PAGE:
How to tell your child or children you are getting divorced

January 11, 2022

One of the hardest things you will have to do in your divorce process is tell your child or children that you are divorcing their other parent. They have probably figured out that there is a lot of fighting and tension in your house, and they probably know that both their parents are pretty unhappy.


Psychology Today has a pretty good article that gives good guidance. I wanted to expand on some of their ideas.


Be truthful with your children. They have likely already figured it out that something is going on.


Give your children room to express their emotions. One of the hardest things you will have to do is keep your own emotions under control as you do it.


Let your children ask questions, but do not get tempted to blame someone for the divorce. Have your narrative, which is a joint one, that you will fall back on. This could be, “we want our fighting to stop so we can be better as parents” or “You did nothing to cause this. Mom and Dad just fight too much to be together”. If you are parenting already in different homes, you can tell them that you have decided to make it permanent. But do not blame your child’s other parent or ignore the question by telling your kids it is adult stuff.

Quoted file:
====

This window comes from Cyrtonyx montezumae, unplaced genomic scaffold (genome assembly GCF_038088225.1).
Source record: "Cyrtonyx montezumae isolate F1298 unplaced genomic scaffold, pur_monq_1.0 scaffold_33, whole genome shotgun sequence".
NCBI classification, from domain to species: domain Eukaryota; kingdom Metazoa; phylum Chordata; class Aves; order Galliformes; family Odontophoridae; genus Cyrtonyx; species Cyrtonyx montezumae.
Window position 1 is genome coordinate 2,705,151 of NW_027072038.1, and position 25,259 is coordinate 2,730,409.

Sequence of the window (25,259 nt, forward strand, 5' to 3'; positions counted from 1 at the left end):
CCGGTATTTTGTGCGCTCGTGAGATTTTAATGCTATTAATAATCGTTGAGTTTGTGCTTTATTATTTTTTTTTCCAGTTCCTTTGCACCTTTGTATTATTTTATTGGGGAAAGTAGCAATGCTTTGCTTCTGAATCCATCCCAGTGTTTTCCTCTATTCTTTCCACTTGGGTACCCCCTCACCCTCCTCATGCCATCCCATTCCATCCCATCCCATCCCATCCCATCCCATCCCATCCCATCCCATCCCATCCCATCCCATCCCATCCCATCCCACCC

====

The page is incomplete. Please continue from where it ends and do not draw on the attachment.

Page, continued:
You may spend lots of time reassuring your children that they did not cause your divorce. It may be best to seek the advice and help of a therapist in advance, or, in the alternative, have appointments set up for your child to see a counselor. Your child’s school probably has a list of counselors they have worked with in the past. Your insurance company also probably has a list of therapists. Your children also have friends whose parents are divorced. Be ready to use them as an example.


Be ready for your children to act out, whether it be by becoming clingy, trying to get you back together or breaking rules. If they seem insistent on getting you back together, consider watching Mrs. Doubtfire. If your children are clingy, understand it will pass and you should use the opportunity to discuss their feelings. If they are acting out, then you need to let them know the rules still apply and take the opportunity to discuss it with their other parent to apply the rules uniformly.


If you can your soon-to-be-ex can make it through that, and you are ready to move forward, please reach out to see if I am the right lawyer to help you.